Thursday, October 23, 2014
...[A] work of art may be solidly biblical in content, yet have little or no artistic merit. Christians should not allow themselves to develop sloppy aesthetic judgment by accepting low-quality religious kitsch just because they agree with the message. When I was growing up, the typical religious art exhibited a saccharine Victorian sentimentalism.
What makes this sentimentalized art and music so insipid? It equates Christianity with sugar and spice and everything nice. The poet Paul Claudel pilloried the sweet-and-light style by asking, "If the salt hath lost its savor, wherewith shall it be salted? With sugar!"
When generations of children are nourished on these sugary images, they lose a sense of Jesus' true character. In the words of Dorothy Sayers, "We have very efficiently pared the claws of the Lion of Judah," turning Jesus "into a household pet for pale curates and pious old ladies." Yet in the first century, this so-called "gentle Jesus, meek and mild" was so adamant and inflammatory "that He was thrown out of church, stoned, hunted from place to place, and finally gibbeted as a firebrand and public danger." How will the church portray that Jesus in its art?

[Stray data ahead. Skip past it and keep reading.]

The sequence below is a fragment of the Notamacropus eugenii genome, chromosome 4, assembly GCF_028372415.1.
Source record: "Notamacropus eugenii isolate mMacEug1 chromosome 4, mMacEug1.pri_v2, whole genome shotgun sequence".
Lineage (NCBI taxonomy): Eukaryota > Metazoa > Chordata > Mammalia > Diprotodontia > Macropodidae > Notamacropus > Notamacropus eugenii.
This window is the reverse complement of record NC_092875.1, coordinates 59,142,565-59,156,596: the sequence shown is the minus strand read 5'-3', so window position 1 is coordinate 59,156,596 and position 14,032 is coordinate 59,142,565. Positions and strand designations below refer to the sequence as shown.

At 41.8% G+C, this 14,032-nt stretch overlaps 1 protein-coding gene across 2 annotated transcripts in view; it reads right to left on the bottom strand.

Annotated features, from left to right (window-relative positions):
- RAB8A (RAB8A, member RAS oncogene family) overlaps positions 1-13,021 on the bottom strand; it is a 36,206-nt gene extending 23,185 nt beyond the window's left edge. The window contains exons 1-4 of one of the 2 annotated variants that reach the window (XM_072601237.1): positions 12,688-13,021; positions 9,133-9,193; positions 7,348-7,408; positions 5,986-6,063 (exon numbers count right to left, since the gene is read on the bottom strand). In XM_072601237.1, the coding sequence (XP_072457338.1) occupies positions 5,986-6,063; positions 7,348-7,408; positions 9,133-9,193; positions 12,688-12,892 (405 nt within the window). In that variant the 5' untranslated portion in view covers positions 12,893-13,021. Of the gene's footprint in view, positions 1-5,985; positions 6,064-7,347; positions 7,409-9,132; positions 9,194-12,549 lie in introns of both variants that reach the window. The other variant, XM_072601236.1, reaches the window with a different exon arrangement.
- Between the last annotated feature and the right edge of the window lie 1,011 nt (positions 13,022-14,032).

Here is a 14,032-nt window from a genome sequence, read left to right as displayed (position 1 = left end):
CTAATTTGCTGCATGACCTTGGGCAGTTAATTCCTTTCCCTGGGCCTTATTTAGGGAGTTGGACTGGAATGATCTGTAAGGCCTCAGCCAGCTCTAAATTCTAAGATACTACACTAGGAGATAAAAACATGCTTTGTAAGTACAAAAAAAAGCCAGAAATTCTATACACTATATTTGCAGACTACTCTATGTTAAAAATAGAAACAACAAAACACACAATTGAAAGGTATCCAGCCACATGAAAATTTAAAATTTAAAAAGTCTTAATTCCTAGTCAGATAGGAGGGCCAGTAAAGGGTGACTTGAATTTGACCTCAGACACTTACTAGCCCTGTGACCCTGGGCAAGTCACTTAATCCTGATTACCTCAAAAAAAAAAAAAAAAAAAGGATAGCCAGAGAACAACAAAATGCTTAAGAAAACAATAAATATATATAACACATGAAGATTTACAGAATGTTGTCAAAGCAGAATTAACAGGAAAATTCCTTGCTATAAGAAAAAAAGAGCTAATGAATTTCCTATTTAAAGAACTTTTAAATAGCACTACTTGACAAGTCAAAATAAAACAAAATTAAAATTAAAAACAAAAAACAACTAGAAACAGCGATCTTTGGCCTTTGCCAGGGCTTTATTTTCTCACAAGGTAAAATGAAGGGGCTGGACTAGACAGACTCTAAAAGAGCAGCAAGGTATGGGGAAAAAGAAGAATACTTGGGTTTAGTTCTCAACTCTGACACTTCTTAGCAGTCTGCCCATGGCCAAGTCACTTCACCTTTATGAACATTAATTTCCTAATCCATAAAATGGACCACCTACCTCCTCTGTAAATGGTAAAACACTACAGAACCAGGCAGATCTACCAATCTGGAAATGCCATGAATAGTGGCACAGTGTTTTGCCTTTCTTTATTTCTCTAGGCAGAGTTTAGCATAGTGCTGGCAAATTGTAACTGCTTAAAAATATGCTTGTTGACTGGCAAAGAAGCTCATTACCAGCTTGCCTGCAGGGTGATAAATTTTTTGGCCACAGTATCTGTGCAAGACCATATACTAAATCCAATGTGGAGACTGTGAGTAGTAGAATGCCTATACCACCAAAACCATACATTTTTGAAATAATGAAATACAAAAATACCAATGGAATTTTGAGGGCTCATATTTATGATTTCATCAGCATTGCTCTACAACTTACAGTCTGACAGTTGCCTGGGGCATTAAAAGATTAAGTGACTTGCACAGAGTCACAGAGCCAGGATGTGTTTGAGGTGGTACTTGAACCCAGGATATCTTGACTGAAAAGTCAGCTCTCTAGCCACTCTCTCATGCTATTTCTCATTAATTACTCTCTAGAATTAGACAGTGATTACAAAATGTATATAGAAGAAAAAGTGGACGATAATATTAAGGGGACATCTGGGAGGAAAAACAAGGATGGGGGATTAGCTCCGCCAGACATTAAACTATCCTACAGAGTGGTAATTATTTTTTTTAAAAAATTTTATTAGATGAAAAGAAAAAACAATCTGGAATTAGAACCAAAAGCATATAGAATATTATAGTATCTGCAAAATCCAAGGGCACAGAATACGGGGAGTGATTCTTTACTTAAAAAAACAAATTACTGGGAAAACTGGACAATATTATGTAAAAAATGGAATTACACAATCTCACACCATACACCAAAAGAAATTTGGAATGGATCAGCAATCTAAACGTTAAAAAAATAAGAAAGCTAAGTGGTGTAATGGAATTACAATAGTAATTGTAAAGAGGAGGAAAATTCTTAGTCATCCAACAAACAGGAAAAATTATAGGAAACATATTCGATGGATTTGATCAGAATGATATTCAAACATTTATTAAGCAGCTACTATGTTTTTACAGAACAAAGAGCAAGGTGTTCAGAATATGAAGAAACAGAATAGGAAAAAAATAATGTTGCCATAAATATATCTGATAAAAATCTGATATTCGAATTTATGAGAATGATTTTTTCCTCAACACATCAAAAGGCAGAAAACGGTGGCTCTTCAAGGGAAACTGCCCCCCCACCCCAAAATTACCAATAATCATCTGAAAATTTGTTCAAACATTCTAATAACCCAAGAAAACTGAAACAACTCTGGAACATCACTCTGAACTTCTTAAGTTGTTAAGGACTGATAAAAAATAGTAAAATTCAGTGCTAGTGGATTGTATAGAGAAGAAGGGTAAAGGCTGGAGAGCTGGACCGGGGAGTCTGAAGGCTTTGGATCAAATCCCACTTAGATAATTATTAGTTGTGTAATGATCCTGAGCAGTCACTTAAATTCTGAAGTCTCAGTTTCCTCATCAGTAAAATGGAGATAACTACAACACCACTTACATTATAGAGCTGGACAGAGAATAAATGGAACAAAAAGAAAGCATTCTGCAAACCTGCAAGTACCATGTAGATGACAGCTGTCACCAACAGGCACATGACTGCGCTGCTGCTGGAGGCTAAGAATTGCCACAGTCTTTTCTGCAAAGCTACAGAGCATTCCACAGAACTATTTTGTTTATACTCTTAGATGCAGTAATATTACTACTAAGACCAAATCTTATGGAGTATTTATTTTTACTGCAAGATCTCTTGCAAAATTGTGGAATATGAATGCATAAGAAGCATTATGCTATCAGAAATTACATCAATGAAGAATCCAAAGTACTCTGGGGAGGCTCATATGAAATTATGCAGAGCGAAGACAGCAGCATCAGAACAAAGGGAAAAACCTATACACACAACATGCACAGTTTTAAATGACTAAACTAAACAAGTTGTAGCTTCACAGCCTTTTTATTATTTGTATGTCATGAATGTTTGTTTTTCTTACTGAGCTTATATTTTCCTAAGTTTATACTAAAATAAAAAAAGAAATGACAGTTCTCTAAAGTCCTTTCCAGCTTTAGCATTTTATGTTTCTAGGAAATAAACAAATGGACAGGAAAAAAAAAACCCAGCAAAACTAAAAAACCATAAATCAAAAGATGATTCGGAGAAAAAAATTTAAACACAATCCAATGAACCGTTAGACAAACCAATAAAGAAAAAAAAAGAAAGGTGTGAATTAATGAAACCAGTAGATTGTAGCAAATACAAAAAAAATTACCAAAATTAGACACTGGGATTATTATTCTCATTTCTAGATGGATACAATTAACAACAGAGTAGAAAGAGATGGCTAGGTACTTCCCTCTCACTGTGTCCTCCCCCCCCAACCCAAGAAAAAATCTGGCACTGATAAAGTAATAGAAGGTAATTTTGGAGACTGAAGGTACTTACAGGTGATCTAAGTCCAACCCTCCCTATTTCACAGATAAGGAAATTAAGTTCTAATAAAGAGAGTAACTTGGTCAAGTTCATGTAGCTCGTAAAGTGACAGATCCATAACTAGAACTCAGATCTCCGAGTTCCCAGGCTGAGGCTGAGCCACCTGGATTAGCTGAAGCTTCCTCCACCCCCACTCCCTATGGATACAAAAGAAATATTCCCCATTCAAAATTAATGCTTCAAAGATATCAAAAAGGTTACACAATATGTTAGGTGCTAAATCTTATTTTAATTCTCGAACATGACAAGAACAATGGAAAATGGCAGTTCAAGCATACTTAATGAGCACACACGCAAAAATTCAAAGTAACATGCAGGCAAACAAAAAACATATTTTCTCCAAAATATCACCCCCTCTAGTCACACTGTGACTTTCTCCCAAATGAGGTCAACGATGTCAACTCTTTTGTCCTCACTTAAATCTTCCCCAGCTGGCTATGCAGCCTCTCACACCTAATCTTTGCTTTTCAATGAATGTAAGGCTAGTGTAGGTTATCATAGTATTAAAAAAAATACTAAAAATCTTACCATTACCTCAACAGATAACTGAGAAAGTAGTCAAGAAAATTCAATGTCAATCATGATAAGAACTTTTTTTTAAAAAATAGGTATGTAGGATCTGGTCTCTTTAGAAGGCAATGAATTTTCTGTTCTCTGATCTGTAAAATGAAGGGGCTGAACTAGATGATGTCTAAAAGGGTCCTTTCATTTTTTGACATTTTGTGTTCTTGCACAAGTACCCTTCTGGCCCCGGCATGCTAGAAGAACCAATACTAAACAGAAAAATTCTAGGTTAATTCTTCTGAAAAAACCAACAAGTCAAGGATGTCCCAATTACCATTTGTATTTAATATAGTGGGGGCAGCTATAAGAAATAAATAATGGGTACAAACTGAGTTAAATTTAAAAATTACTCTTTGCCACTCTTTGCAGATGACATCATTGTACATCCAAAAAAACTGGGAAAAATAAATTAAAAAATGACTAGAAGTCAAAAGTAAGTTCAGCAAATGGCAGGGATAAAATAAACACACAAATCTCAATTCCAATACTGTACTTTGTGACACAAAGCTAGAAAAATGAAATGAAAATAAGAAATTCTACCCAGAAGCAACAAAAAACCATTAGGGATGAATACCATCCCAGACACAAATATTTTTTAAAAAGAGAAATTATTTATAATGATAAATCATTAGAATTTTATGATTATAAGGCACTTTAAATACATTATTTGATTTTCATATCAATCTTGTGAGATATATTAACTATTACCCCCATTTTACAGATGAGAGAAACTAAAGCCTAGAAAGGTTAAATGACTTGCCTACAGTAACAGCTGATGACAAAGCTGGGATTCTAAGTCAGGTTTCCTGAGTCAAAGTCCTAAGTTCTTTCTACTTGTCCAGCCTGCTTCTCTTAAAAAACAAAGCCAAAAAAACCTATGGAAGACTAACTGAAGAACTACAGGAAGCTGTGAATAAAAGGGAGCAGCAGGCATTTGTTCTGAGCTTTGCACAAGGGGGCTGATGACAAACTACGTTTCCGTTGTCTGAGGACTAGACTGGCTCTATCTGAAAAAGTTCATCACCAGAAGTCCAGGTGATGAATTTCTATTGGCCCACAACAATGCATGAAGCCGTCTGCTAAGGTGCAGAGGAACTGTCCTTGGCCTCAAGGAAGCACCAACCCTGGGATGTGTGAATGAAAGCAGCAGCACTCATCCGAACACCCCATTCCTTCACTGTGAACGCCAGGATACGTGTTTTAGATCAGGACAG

Today's parallel to Victorianism would include praise music that mirrors the vapid emotionalism and egocentrism of pop culture. I once visited a church where I was startled to hear the congregation sing lines like "You are my all desire," and "I want to feel the warmth of your embrace." The lyrics made no mention of God or Jesus. No reference to salvation or justification or any other theological theme. Nothing to suggest that the song was anything but a love song to someone's girlfriend. The lyrics were such an extreme example of the Jesus-is-my-girlfriend genre that I wondered how any man could sing it with a straight face -- though as I looked around the room, I saw several men with their eyes closed, arms raised.
Nancy Pearcey, Saving Leonardo: A Call to Resist the Secular Assault on Mind, Morals, & Meaning, p.270-271.